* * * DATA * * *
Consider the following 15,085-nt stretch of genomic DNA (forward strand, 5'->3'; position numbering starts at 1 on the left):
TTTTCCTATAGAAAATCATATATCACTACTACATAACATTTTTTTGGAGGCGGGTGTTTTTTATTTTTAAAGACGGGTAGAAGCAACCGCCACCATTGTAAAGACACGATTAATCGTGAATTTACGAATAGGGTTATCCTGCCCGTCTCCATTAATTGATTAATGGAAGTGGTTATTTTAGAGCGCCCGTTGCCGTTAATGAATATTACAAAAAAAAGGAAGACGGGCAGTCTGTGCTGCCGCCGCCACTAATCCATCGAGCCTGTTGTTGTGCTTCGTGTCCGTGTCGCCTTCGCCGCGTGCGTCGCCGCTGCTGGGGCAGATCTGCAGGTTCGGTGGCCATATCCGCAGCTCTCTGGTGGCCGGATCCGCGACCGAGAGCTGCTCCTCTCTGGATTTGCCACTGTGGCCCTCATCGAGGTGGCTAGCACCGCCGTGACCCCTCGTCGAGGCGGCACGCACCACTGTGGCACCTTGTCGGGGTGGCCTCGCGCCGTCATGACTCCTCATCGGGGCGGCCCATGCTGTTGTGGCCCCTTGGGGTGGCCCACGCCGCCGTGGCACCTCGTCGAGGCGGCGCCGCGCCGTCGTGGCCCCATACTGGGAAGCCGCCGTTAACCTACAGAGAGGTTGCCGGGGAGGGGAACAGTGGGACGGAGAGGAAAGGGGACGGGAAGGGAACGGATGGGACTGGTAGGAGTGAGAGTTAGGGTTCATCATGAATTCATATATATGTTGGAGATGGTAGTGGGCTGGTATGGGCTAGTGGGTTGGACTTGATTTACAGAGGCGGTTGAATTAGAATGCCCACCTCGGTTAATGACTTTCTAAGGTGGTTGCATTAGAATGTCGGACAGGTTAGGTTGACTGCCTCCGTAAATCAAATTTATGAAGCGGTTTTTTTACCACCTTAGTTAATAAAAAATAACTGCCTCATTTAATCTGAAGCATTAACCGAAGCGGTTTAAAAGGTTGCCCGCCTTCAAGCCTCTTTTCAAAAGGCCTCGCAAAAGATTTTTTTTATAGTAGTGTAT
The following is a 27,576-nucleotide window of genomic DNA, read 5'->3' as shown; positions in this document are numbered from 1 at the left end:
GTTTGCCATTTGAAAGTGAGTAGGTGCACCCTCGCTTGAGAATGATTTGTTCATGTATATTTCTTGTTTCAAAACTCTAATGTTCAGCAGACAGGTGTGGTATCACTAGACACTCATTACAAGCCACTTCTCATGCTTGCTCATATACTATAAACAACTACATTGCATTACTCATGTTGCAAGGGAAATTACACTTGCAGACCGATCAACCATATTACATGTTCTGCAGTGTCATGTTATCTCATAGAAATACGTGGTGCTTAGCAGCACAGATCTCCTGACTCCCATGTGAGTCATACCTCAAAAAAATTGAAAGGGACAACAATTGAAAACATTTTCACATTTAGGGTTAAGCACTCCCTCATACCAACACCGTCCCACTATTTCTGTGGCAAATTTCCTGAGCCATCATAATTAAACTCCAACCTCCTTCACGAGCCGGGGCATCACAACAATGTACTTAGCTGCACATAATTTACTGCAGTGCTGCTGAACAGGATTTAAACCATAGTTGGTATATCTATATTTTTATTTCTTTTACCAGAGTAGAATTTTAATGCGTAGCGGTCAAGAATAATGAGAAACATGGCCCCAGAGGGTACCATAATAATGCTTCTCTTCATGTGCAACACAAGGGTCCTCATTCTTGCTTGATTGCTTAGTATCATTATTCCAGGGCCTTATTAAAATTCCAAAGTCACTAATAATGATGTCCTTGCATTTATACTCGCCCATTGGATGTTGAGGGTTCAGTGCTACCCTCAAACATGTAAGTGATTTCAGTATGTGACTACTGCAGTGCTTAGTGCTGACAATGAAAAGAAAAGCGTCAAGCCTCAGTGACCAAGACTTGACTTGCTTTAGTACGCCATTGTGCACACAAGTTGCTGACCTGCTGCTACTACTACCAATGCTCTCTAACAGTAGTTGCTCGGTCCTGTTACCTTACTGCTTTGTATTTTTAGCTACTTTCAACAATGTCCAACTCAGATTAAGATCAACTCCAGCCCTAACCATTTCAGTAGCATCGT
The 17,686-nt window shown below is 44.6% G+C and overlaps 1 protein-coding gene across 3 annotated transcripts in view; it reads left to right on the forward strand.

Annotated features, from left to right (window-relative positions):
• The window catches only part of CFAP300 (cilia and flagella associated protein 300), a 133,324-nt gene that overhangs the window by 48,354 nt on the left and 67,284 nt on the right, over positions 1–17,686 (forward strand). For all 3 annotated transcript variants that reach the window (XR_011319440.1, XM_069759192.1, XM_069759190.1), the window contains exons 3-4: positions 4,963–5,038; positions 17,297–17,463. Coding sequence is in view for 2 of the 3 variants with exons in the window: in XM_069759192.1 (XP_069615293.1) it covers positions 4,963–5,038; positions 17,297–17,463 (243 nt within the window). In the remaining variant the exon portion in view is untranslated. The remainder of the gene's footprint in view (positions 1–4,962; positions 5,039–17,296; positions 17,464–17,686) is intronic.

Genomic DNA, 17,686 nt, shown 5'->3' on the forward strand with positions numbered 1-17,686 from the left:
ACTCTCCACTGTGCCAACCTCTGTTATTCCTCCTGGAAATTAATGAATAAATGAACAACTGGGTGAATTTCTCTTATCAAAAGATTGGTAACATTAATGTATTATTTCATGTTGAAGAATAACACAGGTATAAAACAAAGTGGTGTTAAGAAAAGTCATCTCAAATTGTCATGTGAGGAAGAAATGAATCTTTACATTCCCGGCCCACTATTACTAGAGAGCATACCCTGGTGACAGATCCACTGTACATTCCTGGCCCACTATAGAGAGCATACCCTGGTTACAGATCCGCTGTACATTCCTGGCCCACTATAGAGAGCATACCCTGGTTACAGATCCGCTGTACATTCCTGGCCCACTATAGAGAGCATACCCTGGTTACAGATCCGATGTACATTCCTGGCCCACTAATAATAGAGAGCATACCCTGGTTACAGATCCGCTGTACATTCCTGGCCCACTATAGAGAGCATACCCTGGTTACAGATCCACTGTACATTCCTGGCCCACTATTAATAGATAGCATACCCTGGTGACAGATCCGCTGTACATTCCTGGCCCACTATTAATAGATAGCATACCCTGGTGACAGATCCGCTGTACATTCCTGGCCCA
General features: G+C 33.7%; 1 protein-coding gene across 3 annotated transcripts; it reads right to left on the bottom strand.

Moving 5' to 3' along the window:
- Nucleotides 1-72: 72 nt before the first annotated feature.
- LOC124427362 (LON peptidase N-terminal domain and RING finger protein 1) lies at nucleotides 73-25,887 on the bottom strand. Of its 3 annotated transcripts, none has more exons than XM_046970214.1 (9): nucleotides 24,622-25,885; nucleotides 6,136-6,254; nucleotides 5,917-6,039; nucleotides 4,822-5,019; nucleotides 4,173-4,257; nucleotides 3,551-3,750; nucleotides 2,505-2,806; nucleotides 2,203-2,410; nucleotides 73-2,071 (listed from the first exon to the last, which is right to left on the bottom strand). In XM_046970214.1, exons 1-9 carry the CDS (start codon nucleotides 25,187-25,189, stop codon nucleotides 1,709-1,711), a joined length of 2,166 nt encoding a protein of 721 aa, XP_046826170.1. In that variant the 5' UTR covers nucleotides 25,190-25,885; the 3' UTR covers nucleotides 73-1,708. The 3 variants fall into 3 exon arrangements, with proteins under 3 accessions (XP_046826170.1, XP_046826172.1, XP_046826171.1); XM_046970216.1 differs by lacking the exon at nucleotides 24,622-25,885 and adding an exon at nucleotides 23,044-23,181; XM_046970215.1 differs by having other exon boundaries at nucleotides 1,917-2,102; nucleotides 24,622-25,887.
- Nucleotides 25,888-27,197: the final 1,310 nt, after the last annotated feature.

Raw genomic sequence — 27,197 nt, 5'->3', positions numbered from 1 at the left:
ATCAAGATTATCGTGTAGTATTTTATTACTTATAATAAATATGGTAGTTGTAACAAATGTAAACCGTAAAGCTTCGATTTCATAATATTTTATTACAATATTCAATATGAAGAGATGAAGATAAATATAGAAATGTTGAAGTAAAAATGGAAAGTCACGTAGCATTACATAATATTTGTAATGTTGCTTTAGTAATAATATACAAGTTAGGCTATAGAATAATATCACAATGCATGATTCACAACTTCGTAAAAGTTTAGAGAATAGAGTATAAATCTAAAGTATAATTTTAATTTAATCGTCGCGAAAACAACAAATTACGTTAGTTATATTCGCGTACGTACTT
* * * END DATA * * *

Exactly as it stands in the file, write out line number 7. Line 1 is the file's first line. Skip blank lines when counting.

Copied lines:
• The window catches only part of CFAP300 (cilia and flagella associated protein 300), a 133,324-nt gene that overhangs the window by 48,354 nt on the left and 67,284 nt on the right, over positions 1–17,686 (forward strand). For all 3 annotated transcript variants that reach the window (XR_011319440.1, XM_069759192.1, XM_069759190.1), the window contains exons 3-4: positions 4,963–5,038; positions 17,297–17,463. Coding sequence is in view for 2 of the 3 variants with exons in the window: in XM_069759192.1 (XP_069615293.1) it covers positions 4,963–5,038; positions 17,297–17,463 (243 nt within the window). In the remaining variant the exon portion in view is untranslated. The remainder of the gene's footprint in view (positions 1–4,962; positions 5,039–17,296; positions 17,464–17,686) is intronic.